One of the many theories that have been developed to explain the cognitive and behavioral profile of individuals with Autism Spectrum Disorders is the Hypersystemizing theory. According to this theory, humans may present different cognitive and behavioral profiles, ranging from an extreme empathizing profile to an extreme systemizing profile. It is suggested that individuals with Autism Spectrum Disorders (ASD), on average, present an extreme systemizing cognitive and behavioral profile when compared to neurotypical (NT) peers. Although this theory has been extensively tested through comparisons of NT males and females with males and females with Asperger's syndrome (AS), a comparison has not been performed with a clinical control group. As such, this study presents the first comparison of individuals with AS to a clinical control group composed of individuals with Attention Deficit/Hyperactivity Disorder (ADHD) on the Systemizing Quotient (SQ), a measure of systemizing. The results of the investigation indicate that individuals with AS obtain significantly higher scores than individuals with ADHD and NT individuals on the SQ. The results of the investigation lend support to the possibility that an above-average systemizing is unique to ASD and that this may be key to differentiating this disorder from other developmental disorders.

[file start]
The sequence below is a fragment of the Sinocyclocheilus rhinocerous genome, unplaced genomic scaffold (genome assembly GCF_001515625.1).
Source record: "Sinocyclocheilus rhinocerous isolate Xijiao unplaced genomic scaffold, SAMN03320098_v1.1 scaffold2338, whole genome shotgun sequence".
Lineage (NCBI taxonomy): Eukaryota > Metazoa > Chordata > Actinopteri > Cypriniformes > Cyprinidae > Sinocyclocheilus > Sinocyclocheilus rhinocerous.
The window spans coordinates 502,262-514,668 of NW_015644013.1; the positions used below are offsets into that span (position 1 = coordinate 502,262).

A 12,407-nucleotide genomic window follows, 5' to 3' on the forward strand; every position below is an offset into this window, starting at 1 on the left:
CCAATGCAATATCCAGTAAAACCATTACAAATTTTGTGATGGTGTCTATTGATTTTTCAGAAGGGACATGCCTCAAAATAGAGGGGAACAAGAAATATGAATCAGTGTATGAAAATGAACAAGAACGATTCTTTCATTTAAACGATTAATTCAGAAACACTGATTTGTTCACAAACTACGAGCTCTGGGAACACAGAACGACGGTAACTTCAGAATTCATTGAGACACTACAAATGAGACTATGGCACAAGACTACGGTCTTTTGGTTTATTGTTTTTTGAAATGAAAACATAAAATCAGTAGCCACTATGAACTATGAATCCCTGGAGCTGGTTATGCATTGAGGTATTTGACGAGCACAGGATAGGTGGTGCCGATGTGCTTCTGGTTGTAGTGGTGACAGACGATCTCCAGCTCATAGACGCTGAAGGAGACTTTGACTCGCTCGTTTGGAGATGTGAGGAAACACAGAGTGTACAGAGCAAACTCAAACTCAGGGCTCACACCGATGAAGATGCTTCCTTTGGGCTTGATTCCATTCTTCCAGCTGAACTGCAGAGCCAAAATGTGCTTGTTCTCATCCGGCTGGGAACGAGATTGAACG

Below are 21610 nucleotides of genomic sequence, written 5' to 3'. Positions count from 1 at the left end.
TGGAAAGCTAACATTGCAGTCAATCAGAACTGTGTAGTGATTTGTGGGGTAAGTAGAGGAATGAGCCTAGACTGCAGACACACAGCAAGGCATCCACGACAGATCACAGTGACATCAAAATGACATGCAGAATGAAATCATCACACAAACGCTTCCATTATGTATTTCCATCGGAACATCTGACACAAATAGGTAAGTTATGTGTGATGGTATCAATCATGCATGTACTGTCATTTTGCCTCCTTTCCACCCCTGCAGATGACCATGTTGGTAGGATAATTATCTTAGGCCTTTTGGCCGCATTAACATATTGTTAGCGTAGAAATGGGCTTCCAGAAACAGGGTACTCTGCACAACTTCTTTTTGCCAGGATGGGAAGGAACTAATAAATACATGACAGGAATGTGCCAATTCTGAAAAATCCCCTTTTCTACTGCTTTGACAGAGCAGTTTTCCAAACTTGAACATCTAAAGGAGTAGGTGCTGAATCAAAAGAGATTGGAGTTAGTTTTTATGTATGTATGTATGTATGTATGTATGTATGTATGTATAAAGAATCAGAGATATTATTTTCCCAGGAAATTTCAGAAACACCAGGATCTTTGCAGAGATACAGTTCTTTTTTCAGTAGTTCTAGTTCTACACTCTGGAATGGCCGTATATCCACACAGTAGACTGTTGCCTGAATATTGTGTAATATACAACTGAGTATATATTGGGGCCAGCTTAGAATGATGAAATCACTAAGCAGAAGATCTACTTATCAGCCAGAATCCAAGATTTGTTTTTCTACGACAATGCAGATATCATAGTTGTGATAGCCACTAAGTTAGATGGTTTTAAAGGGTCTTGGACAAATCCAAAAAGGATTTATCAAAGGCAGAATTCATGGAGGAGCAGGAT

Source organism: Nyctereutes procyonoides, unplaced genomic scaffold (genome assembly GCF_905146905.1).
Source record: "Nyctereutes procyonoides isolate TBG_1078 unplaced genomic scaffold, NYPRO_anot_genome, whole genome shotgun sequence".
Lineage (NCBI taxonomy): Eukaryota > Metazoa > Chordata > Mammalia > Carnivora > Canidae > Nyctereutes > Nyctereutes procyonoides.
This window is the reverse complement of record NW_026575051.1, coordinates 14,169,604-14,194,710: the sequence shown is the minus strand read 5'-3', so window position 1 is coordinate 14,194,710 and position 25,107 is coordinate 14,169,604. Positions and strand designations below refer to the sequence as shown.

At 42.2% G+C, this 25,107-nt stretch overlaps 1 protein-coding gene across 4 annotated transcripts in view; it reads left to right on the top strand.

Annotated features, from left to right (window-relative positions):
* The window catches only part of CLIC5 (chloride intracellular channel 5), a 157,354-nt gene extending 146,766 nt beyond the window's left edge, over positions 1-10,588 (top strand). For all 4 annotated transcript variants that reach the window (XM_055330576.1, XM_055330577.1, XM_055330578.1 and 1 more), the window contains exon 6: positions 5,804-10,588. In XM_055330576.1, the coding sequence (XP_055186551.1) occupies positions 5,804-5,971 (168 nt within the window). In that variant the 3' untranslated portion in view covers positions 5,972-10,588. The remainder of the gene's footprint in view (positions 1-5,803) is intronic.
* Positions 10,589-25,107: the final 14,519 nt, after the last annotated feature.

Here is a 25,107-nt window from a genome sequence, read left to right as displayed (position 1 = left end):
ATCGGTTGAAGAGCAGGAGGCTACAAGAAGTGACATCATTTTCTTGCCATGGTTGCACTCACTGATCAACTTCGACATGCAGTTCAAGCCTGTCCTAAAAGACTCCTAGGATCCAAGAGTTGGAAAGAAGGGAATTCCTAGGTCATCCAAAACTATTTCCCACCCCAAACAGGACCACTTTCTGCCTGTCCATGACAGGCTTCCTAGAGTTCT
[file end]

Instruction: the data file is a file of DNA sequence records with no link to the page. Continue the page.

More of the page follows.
|Commitee:||Garcia, Patricia, Glidewell, Reba|
|Department:||Harold Abel School of Social and Behavioral Sciences|
|School Location:||United States -- Minnesota|
|Source:||DAI-B 75/05(E), Dissertation Abstracts International|
|Subjects:||Psychology, Clinical psychology|
|Keywords:||Asperger's syndrome, Attention deficit/hyperactivity disorder (adhd), Autism, Extreme male brain theory, Hypersystemizing theory, Systemizing quotient|
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